The sun scattered those diamonds
Like coruscations of castanets
Over the sinewy blue belly
Of the sea; while one great rock rose,
The fat fin of a whaleshaped isle...

But by the time this collection appeared in print Norse was moving toward a looser, more open form of poetry, perhaps under the influence of some of the poets of the beat generation. It has also been suggested that he was much affected by the Roman dialect poems of G.G. Belli, which he translated into an engaging American idiom. As the 1960s developed, Norse began to appear in print with poems that used the language and rhythms of everyday speech to describe the facts of his life:

the bottle of mineral water is guillotining the trees
     i tighten my scarf
in cap & hornrimmed specs
I'm superimposed on italy
speeding north
into rain & winter

Of course, the drawback with this kind of writing, which is fairly typical of the poems in Karma Circuit, is that it expects the reader to be interested in the information it offers, and its way of piling detail upon detail, short phrase upon short phrase, can become tiresome. It is true that this particular poem, written while traveling, does catch the rhythm and fragmentary nature of a long train journey, but the reader may be forgiven for wanting something more.

Norse's forays into free verse have caused him to write unevenly, sometimes bringing off a poem, sometimes letting it wander too much to hold the reader's attention. What he does do well is to portray the artistic outsider in society, and his collection Hotel Nirvana is almost a catalogue of literary and other references. He mentions painters such as Picasso and Braque, pays homage to the dead poet Maxwell Bodenheim, states a preference for Gershwin over Hemingway in a poem that neatly combines images of Paris and New York, and lists numerous other heroes, including Baudelaire, Rimbaud, and Artaud. The book is, in fact, a useful record of the life of an expatriate bohemian poet, though it does have flashes of humor that save it from sounding pretentious:

In November I gave a poetry reading which was so well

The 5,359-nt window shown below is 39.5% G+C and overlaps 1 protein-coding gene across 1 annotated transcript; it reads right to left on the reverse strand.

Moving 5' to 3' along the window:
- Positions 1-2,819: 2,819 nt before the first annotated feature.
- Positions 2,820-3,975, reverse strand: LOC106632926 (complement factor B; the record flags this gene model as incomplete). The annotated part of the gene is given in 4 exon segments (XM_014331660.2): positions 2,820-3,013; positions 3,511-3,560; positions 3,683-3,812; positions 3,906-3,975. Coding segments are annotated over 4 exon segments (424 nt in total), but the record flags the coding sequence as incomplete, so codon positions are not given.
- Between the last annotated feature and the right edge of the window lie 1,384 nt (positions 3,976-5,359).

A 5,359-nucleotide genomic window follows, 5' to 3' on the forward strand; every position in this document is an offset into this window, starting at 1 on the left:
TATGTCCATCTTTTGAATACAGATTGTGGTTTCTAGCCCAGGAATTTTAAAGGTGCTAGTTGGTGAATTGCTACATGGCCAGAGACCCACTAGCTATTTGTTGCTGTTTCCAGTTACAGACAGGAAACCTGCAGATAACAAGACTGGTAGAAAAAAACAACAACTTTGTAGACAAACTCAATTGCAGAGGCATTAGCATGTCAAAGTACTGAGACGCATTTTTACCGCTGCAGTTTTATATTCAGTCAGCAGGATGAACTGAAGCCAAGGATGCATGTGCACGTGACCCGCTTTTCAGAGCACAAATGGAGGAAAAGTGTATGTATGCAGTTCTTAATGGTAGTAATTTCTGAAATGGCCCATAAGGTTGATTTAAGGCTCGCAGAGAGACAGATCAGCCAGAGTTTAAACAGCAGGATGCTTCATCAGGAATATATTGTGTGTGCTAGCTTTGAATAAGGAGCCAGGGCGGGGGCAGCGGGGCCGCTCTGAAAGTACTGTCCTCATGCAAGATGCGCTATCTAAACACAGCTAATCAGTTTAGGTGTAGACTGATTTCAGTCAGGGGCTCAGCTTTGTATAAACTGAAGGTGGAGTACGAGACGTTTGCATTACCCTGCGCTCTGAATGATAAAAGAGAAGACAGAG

one day in advance that 5 people actually
  came, 4 of them
  drunk and cantankerous...

As well as opting to become a literary outsider, moving around and publishing where and when he could, Norse also involved himself with the gay community, and many of his poems reflect this fact. Carnivorous Saint: Gay Poems 1941–1976 brings together a large selection of his work, and although it is inevitably variable in quality, it has many fine poems. It also gives the reader an opportunity to see Norse at work in a variety of styles. There is, for example, the simple formality of the 1950 poem "Angel of Last Summer":

"So, beat the rug. Keep your house clean."
The angel smiled, his muscles gleamed.
He beat the rug, I read my book,
The washing flapped, and the chimneys shook.

As a stylistic contrast there is the looser 1975 poem "The Love Song of an Old Beatnik":

After you left I missed you so much
I began to floss my teeth wildly.
There was nothing to do.
The sunflower seeds you put in a jar—
don't worry, they'll keep
much better than me till you're back.

Carnivorous Saint can be a provocative book in some ways, but it is central to an understanding of Norse's poetry.

By deciding to move away from formal verse and a literary life linked to a major publishing center, Norse has taken chances with his work, much of which has been published in small press editions. Likewise, he has taken chances with the nature of his poems' subject matter and content. They have come to represent a way of life that runs counter to many social, political, and literary beliefs. From this point of view his work has value, despite its variable quality, for it records certain attitudes for posterity. But at their best the poems also stand on their own merits, whatever their sociological background. They retain their energy and concern, and when Norse is firmly in control of the language and rhythm, they keep the reader interested and entertained.

—Jim Burns